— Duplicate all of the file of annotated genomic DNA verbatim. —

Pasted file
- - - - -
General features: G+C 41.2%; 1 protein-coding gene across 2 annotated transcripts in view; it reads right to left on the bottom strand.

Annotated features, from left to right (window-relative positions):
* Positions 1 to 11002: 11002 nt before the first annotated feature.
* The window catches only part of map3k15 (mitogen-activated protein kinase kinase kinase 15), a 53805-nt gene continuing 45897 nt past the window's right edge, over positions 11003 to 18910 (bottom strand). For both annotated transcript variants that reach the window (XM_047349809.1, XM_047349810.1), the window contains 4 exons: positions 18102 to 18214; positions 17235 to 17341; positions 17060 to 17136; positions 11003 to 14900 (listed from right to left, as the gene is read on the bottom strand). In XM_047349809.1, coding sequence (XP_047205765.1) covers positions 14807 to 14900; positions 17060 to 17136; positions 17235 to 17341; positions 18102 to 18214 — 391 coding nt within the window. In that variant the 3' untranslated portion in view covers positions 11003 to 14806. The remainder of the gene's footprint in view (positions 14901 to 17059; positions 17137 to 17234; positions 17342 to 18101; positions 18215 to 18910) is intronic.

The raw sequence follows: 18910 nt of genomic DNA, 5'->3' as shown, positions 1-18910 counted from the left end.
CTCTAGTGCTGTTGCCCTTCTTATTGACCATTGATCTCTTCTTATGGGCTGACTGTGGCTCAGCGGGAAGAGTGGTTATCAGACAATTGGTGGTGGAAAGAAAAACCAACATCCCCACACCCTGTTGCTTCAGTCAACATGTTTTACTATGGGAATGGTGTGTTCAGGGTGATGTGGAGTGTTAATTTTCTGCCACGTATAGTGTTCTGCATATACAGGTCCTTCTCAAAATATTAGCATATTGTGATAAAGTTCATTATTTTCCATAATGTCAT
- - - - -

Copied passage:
General features: G+C 41.2%; 1 protein-coding gene across 2 annotated transcripts in view; it reads right to left on the bottom strand.

Annotated features, from left to right (window-relative positions):
* Positions 1 to 11002: 11002 nt before the first annotated feature.
* The window catches only part of map3k15 (mitogen-activated protein kinase kinase kinase 15), a 53805-nt gene continuing 45897 nt past the window's right edge, over positions 11003 to 18910 (bottom strand). For both annotated transcript variants that reach the window (XM_047349809.1, XM_047349810.1), the window contains 4 exons: positions 18102 to 18214; positions 17235 to 17341; positions 17060 to 17136; positions 11003 to 14900 (listed from right to left, as the gene is read on the bottom strand). In XM_047349809.1, coding sequence (XP_047205765.1) covers positions 14807 to 14900; positions 17060 to 17136; positions 17235 to 17341; positions 18102 to 18214 — 391 coding nt within the window. In that variant the 3' untranslated portion in view covers positions 11003 to 14806. The remainder of the gene's footprint in view (positions 14901 to 17059; positions 17137 to 17234; positions 17342 to 18101; positions 18215 to 18910) is intronic.

The raw sequence follows: 18910 nt of genomic DNA, 5'->3' as shown, positions 1-18910 counted from the left end.
CTCTAGTGCTGTTGCCCTTCTTATTGACCATTGATCTCTTCTTATGGGCTGACTGTGGCTCAGCGGGAAGAGTGGTTATCAGACAATTGGTGGTGGAAAGAAAAACCAACATCCCCACACCCTGTTGCTTCAGTCAACATGTTTTACTATGGGAATGGTGTGTTCAGGGTGATGTGGAGTGTTAATTTTCTGCCACGTATAGTGTTCTGCATATACAGGTCCTTCTCAAAATATTAGCATATTGTGATAAAGTTCATTATTTTCCATAATGTCAT